Manage Sodium Intake 

Too much sodium in the body can cause dehydration by pulling water from the muscles. Drinking more water can help neutralize the effects of high sodium and rehydrate the body.

When using creatine, reduce salt in cooking and avoid buying foods with high sodium from the grocery store. Stay within the outside perimeters and avoid the frozen food, chips, and freeze-dried foods sections. And yes, Top Ramen can have as much as 910.1 milligrams of sodium—Don't shoot the messenger. 

Speak with your doctor or a licensed dietitian if you are still trying to figure out how to reduce sodium.

Increase Hydration

It's recommended to consume 3-4 liters of water per day, post-loading phase, to prevent dehydration while using the recommended dosage of 3-5 grams of creatine. 

Use Creatine for Intense Exercise Sessions

Taking creatine close to training times and frequently drinking water can help reduce feelings of swelling and bloating. The stored water is energy that can help you pump out extra reps or keep the jets burning while running suicide sprints during practice.

Is Creatine Safe?

No adverse or side effects are reported from taking creatine when dosing correctly. 

Creatine is safe for long-term use in adults for up to 5 years. In the past, there have been some concerns about creatine's potential effects on renal function. However, excess creatine that doesn't absorb into the muscles is stored and excreted from the kidneys.  

If there were severe concerns, it would be during the loading phase when taking a higher dose (20–25g daily for 5–7 days per week). There is no significant research that proves the validity of those concerns. People with poor kidney function should use caution and consult a doctor first.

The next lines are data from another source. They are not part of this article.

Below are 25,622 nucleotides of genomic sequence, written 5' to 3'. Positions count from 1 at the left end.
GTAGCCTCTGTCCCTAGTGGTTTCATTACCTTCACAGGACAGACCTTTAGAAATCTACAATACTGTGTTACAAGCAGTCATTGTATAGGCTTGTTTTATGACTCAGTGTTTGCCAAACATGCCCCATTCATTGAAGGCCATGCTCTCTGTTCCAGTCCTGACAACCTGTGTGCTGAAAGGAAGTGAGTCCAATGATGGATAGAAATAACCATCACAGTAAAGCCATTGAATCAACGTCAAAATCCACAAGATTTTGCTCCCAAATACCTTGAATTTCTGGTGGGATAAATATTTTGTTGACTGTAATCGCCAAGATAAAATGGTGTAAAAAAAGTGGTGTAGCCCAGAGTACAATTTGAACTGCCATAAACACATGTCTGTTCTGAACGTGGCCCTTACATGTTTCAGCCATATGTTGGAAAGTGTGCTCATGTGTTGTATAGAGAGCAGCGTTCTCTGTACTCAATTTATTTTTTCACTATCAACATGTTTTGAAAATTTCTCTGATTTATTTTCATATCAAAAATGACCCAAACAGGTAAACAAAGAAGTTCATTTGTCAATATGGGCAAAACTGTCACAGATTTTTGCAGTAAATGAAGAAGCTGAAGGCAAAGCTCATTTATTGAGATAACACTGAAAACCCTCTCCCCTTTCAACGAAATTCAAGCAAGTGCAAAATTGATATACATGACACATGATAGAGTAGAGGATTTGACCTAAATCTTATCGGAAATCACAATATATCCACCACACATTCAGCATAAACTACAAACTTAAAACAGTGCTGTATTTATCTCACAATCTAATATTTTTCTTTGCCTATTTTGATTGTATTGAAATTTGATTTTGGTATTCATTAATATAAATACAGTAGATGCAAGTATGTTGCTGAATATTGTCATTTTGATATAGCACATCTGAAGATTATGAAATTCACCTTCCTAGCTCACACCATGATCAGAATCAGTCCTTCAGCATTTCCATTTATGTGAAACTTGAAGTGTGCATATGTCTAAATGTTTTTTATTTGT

When to Take Creatine for Maximum Endurance?

We mentioned earlier that taking creatine before workouts can help yield the best results. The energy helps prolong explosive power and buffers lactic acid buildup during running, rowing, and cycling. 

One study tested 16 men running 10 treadmill sprints with 2-3 minutes of rest. During the first five days, the men were given a creatine placebo. After the initial phase, one group continued using the placebo, and the other a creatine supplement. 

The group that used creatine experienced an increase in lean body mass, VO2 max capacity, and blood lactate levels. Their speed and power output increased more than the placebo group during the last 5 sets of the sprints.

A 2019 double-blind study examined creatine supplementation in the performance of soccer players. It found that there was an increase in anaerobic performance. 

Players experienced increases in work capacity and power output improvements, even during the loading phase. 

The Bottom Line on Creatine and Weight Gain

To summarize, creatine, specifically creatine monohydrate, is one of the most extensively studied athletic performance supplements. Strong evidence shows that creatine can help improve muscle strength and power by increasing muscle storage forms.  

Creatine is safe when used as directed and can be helpful for athletes and non-athletes alike to improve their performance. If you plan to begin using creatine, continue researching the proper protocols for incorporating it into your regimen.